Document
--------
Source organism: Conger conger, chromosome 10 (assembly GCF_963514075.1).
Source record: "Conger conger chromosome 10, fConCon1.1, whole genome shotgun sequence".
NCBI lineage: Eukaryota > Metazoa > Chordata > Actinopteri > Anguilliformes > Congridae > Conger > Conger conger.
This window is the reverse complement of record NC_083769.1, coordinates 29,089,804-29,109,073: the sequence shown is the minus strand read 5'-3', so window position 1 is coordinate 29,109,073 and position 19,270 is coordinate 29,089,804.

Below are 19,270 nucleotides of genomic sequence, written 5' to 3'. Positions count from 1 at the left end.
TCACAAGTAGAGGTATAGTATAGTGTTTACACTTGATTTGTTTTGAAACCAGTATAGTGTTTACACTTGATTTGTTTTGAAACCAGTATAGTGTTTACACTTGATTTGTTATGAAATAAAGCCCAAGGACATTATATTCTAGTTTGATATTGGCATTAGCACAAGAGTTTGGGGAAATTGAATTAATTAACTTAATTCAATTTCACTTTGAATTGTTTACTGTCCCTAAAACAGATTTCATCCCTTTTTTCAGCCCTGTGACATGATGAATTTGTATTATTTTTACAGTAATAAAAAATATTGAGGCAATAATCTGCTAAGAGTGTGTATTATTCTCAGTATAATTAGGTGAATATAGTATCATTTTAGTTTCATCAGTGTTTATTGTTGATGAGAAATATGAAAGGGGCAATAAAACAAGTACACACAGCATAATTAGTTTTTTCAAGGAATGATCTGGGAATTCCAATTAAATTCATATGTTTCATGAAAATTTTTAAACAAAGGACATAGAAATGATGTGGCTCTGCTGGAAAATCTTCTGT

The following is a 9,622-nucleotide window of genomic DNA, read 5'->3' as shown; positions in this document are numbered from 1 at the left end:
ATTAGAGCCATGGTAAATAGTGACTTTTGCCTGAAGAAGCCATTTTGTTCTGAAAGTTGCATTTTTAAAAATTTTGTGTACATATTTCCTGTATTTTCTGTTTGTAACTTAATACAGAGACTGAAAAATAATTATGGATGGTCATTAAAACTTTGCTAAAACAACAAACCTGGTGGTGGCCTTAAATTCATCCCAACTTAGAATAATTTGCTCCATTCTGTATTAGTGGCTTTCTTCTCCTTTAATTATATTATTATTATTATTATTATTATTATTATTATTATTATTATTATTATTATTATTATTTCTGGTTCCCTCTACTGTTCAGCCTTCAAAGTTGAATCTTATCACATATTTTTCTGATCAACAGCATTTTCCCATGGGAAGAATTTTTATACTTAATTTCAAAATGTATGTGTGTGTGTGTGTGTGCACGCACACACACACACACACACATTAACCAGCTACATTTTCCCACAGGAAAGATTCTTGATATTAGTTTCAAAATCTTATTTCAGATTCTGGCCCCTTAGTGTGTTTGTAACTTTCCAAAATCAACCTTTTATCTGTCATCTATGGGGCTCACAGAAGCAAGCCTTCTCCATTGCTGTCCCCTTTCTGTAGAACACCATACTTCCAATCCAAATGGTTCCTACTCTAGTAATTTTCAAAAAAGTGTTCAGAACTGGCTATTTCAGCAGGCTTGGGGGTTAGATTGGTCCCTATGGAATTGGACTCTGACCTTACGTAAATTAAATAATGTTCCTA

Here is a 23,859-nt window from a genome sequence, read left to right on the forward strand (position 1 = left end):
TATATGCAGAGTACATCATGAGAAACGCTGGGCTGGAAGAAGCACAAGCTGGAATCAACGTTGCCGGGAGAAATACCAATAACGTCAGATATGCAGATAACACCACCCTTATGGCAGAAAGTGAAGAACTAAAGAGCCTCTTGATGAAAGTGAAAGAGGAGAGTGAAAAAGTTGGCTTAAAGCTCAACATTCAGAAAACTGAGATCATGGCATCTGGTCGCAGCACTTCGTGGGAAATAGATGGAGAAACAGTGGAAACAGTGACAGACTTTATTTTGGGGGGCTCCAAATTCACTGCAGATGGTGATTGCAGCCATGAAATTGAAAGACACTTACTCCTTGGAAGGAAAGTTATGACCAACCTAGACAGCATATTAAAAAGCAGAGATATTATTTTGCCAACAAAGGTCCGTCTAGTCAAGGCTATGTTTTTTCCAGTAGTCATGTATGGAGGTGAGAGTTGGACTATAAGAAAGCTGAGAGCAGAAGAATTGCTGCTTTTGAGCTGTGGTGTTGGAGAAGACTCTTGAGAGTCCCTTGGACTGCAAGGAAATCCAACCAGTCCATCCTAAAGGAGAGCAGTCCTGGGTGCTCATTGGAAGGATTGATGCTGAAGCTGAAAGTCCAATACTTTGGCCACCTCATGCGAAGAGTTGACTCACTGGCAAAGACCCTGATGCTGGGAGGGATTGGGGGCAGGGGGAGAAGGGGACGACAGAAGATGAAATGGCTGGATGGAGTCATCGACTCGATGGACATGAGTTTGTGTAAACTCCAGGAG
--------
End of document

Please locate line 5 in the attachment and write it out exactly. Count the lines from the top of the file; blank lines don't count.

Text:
Below are 19,270 nucleotides of genomic sequence, written 5' to 3'. Positions count from 1 at the left end.